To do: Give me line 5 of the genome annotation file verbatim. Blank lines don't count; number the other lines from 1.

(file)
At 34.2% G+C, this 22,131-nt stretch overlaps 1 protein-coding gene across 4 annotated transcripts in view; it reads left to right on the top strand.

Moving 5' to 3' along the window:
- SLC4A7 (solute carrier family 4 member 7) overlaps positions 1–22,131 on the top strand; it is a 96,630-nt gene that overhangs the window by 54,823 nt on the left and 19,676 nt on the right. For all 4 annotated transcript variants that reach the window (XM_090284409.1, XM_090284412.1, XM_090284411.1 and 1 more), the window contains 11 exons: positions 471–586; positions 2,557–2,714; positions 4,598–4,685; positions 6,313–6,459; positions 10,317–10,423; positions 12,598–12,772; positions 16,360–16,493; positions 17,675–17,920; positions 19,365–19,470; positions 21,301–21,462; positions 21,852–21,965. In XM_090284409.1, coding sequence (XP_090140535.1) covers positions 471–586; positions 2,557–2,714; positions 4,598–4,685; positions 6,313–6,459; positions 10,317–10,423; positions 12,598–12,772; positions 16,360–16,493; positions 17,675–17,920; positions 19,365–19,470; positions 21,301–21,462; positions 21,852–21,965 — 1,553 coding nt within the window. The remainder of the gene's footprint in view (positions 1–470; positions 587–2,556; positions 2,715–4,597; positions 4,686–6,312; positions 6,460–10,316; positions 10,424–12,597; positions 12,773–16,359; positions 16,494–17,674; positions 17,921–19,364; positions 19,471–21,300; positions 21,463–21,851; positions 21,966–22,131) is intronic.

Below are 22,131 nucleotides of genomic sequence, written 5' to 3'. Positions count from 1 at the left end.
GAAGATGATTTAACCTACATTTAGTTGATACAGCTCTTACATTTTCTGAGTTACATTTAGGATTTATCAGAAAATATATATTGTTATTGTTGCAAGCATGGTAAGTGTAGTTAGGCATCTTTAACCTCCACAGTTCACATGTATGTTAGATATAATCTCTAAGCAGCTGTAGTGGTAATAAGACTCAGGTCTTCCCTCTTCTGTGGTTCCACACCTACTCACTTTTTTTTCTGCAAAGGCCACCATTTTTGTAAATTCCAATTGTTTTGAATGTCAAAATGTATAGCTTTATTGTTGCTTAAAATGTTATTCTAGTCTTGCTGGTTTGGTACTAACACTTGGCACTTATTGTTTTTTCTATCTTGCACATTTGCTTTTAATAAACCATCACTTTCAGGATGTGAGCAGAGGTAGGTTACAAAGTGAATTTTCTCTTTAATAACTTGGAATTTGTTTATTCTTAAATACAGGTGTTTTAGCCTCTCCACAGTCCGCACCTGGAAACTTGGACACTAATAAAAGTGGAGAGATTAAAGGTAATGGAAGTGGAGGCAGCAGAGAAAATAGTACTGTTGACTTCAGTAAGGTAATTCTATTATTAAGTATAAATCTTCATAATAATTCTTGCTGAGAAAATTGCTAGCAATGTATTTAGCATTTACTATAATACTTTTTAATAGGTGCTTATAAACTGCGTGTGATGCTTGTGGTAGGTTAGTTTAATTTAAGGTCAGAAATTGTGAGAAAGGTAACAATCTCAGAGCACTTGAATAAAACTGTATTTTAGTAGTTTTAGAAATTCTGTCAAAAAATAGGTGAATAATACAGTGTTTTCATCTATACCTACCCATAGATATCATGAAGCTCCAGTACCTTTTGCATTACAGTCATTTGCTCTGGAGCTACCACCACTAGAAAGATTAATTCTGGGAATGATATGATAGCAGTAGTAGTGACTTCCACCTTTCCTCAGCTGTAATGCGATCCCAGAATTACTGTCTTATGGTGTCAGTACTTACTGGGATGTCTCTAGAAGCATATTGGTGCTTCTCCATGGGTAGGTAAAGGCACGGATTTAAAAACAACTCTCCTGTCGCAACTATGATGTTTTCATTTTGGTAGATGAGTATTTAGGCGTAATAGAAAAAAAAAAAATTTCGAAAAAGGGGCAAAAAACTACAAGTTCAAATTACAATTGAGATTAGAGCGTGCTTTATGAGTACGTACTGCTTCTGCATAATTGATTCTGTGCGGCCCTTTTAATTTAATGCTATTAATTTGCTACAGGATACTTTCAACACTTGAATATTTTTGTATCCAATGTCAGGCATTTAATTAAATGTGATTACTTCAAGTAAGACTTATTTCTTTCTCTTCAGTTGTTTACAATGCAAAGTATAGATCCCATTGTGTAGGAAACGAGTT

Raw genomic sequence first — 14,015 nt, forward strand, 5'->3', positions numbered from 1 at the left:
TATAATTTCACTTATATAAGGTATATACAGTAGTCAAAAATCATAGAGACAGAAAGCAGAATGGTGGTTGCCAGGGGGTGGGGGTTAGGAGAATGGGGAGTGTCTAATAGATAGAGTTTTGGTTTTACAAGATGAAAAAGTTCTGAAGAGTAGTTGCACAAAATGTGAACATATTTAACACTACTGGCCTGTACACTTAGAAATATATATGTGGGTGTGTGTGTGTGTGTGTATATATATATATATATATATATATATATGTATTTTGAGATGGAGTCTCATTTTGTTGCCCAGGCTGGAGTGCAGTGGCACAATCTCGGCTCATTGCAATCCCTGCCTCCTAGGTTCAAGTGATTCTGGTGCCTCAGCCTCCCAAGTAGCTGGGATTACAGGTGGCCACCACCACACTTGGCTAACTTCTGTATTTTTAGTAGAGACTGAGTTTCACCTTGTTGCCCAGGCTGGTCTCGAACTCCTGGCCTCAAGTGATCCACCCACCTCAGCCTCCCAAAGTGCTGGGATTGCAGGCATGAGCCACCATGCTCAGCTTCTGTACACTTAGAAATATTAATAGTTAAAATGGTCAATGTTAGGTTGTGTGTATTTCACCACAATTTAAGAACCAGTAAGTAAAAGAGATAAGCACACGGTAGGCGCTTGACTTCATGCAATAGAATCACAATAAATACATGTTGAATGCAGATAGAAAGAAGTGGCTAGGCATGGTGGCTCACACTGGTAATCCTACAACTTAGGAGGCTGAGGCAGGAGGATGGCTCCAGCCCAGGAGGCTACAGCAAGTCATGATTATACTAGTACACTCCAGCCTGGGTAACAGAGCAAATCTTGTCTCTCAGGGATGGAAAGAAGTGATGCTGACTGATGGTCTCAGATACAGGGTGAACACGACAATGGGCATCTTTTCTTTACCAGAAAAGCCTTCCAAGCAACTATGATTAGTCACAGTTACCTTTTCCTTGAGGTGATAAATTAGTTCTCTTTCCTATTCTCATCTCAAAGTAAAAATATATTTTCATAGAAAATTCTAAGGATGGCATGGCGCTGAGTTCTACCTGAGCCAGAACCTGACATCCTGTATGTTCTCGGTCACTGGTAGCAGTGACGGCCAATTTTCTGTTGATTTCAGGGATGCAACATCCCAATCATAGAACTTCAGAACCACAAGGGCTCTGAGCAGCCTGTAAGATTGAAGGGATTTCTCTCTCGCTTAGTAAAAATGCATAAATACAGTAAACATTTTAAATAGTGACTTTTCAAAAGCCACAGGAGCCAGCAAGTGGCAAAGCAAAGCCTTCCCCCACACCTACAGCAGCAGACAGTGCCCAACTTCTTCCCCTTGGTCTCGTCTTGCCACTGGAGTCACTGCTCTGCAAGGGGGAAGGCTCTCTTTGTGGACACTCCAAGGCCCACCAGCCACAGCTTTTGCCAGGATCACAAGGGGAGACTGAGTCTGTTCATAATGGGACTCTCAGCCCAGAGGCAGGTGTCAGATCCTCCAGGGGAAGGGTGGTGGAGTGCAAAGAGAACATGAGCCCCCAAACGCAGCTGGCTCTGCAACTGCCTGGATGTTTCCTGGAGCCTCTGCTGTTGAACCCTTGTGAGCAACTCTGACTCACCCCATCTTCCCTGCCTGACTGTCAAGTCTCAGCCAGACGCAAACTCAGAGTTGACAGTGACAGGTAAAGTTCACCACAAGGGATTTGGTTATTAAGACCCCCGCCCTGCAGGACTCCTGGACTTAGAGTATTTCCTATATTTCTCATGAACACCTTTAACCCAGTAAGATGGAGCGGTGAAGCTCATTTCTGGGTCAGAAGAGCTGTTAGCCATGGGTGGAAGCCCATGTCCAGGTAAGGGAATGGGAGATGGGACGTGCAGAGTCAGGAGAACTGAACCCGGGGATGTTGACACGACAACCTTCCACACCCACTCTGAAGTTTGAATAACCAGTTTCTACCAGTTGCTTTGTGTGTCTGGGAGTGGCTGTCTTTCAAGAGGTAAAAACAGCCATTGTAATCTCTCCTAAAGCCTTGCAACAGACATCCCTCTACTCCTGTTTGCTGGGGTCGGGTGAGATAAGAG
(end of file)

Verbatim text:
GAAGATGATTTAACCTACATTTAGTTGATACAGCTCTTACATTTTCTGAGTTACATTTAGGATTTATCAGAAAATATATATTGTTATTGTTGCAAGCATGGTAAGTGTAGTTAGGCATCTTTAACCTCCACAGTTCACATGTATGTTAGATATAATCTCTAAGCAGCTGTAGTGGTAATAAGACTCAGGTCTTCCCTCTTCTGTGGTTCCACACCTACTCACTTTTTTTTCTGCAAAGGCCACCATTTTTGTAAATTCCAATTGTTTTGAATGTCAAAATGTATAGCTTTATTGTTGCTTAAAATGTTATTCTAGTCTTGCTGGTTTGGTACTAACACTTGGCACTTATTGTTTTTTCTATCTTGCACATTTGCTTTTAATAAACCATCACTTTCAGGATGTGAGCAGAGGTAGGTTACAAAGTGAATTTTCTCTTTAATAACTTGGAATTTGTTTATTCTTAAATACAGGTGTTTTAGCCTCTCCACAGTCCGCACCTGGAAACTTGGACACTAATAAAAGTGGAGAGATTAAAGGTAATGGAAGTGGAGGCAGCAGAGAAAATAGTACTGTTGACTTCAGTAAGGTAATTCTATTATTAAGTATAAATCTTCATAATAATTCTTGCTGAGAAAATTGCTAGCAATGTATTTAGCATTTACTATAATACTTTTTAATAGGTGCTTATAAACTGCGTGTGATGCTTGTGGTAGGTTAGTTTAATTTAAGGTCAGAAATTGTGAGAAAGGTAACAATCTCAGAGCACTTGAATAAAACTGTATTTTAGTAGTTTTAGAAATTCTGTCAAAAAATAGGTGAATAATACAGTGTTTTCATCTATACCTACCCATAGATATCATGAAGCTCCAGTACCTTTTGCATTACAGTCATTTGCTCTGGAGCTACCACCACTAGAAAGATTAATTCTGGGAATGATATGATAGCAGTAGTAGTGACTTCCACCTTTCCTCAGCTGTAATGCGATCCCAGAATTACTGTCTTATGGTGTCAGTACTTACTGGGATGTCTCTAGAAGCATATTGGTGCTTCTCCATGGGTAGGTAAAGGCACGGATTTAAAAACAACTCTCCTGTCGCAACTATGATGTTTTCATTTTGGTAGATGAGTATTTAGGCGTAATAGAAAAAAAAAAAATTTCGAAAAAGGGGCAAAAAACTACAAGTTCAAATTACAATTGAGATTAGAGCGTGCTTTATGAGTACGTACTGCTTCTGCATAATTGATTCTGTGCGGCCCTTTTAATTTAATGCTATTAATTTGCTACAGGATACTTTCAACACTTGAATATTTTTGTATCCAATGTCAGGCATTTAATTAAATGTGATTACTTCAAGTAAGACTTATTTCTTTCTCTTCAGTTGTTTACAATGCAAAGTATAGATCCCATTGTGTAGGAAACGAGTT